Awamori is a strong rice-based spirit that can contain a staggering 60% alcohol. It is made using imported fragrant Thai jasmine rice, as during the period of the Ryukyu Kingdom, Japanese short-grain rice could not be imported from the mainland. Unlike the better-known Japanese Sake, Awamori keeps well and can be stored for several years before drinking. Bottles of this memorable beverage can be found in shops and markets everywhere on the island.

Get Shopping Okinawan music is popular in mainland Japan and the three-stringed sanshin is a beautiful local instrument which could be a striking souvenir for any music lover. Kokusai-dori, Naha city's main street, is where it’s possible to find all manner of gifts including traditional and contemporary sanshin. Kokusai-dori ("International Avenue") is a 1.6 kilometre-long street of shops, restaurants and assorted bars. Yes, there is the inevitable McDonalds but the majority of the stores and restaurants are local or Japanese.
The covered Heiwa-dori Shopping Arcade and Makishi Public Market are the older and more colourful faces of Okinawan retail. There are souvenirs aplenty but also household goods, fabrics and toys. There are small family-run outlets that specialise in drink including awamori, snacks, tea and clothing. The food market is vibrant and bustling with people buying ingredients for dinner – glistening fish, still-live crabs, octopus, as well as condiments, local pickles, meat and vegetables. This will be the highlight of a visit for anyone looking for an authentic food experience.
Just outside the market is the area called Tsuboya or "pot jar shop". This neighbourhood was once a major centre of ceramic production on the island and is still a magnet for those hunting for Japanese tableware or ceramics of any description. A whole dinner service might be too weighty to take back home but a set of chopstick rests would be light and affordable.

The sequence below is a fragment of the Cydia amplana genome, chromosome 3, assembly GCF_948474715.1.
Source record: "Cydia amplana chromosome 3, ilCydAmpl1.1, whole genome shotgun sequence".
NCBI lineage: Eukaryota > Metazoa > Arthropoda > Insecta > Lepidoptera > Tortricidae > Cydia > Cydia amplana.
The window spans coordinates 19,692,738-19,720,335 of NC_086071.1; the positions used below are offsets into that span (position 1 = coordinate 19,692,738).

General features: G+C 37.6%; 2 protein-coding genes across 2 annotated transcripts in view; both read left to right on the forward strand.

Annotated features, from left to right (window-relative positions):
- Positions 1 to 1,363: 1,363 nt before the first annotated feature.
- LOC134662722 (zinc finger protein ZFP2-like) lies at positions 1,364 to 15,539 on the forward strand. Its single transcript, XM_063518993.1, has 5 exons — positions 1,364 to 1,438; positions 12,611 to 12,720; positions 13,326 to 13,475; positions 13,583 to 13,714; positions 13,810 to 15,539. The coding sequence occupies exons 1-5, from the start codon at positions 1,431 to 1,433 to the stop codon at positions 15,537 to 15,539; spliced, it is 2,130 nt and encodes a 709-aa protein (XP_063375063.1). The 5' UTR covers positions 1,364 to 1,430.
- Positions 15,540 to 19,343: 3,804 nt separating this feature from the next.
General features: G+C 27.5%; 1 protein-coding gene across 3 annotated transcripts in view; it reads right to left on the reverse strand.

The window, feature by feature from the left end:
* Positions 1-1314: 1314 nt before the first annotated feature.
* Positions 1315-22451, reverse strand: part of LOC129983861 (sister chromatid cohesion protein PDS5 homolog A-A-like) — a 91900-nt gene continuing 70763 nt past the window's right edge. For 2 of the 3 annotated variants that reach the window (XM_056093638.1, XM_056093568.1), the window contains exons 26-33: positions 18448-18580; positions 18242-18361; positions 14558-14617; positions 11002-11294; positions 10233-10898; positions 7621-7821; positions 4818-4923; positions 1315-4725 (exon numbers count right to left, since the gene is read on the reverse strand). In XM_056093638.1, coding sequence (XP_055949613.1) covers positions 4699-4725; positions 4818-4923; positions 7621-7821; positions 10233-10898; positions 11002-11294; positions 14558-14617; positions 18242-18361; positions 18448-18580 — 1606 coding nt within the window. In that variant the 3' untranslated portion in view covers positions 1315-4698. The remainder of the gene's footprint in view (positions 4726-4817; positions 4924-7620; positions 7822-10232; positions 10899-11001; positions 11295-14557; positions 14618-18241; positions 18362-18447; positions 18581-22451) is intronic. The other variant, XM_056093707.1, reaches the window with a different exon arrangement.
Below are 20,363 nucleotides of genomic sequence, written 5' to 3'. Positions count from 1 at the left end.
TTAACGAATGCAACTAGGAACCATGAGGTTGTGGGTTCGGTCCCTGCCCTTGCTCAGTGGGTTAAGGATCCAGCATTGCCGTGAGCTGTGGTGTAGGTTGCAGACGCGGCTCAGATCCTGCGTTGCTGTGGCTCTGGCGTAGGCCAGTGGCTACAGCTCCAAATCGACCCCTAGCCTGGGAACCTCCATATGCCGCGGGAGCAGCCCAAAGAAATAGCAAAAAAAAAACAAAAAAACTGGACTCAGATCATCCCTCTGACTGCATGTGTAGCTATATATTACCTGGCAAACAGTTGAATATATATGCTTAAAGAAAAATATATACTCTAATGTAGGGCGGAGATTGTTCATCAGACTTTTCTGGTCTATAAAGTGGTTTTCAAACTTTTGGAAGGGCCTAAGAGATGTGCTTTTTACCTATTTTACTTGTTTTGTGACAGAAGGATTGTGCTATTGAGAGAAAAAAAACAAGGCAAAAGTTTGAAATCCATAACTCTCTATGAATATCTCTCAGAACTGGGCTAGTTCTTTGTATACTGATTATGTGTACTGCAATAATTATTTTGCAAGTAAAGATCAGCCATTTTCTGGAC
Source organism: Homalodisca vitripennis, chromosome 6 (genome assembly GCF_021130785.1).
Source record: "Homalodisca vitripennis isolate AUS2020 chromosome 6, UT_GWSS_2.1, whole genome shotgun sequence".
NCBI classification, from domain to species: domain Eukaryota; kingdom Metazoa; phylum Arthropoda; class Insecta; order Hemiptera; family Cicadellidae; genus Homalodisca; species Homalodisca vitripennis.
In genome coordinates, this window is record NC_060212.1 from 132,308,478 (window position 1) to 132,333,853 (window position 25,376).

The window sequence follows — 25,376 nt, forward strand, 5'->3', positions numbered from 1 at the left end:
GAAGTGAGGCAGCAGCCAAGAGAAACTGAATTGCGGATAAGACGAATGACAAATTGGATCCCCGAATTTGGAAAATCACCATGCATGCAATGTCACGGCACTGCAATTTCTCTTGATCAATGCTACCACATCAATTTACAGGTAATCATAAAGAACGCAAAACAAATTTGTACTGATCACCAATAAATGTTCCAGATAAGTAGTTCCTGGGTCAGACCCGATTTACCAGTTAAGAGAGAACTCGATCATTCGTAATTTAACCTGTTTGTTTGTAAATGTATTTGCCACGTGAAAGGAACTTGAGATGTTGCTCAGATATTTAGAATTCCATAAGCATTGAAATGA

15

Exploring the Area Most people will know of Okinawa from wartime documentaries. Historical World War II sites can be found throughout the islands, especially the main island of Okinawa, commemorating the huge loss of life and conflict in the region. There is the Peace Memorial Park in Naha, the navy's former underground headquarters, and the Himeyuri Monument.
Okinawa has great snorkelling and diving from the smaller islands as well as some of the best offshore fishing in the world. The sea is clear, blue and warm and will tempt keen underwater photographers. Marlin and tuna are popular catches and there are many boats with crew for hire, but find one that caters to non-Japanese-speakers. 

Many more of us are enticed by a trip to Japan. It’s no longer a country that only offers eye-wateringly expensive but masterfully wrapped apples. These days it’s a financially viable holiday destination which tempts tourists with some surprising options.
Most visitors will want to see Tokyo. One wouldn’t come all the way to Japan and miss it. This huge modern city makes a great stop-over as it will likely be your travel hub. Enjoy the iconic cityscapes, use that celebrated Shibuya Crossing with its thousands of pedestrians; but consider that less-known part of Japan, Okinawa, which you will probably need to find on a map. Look a long way to the left.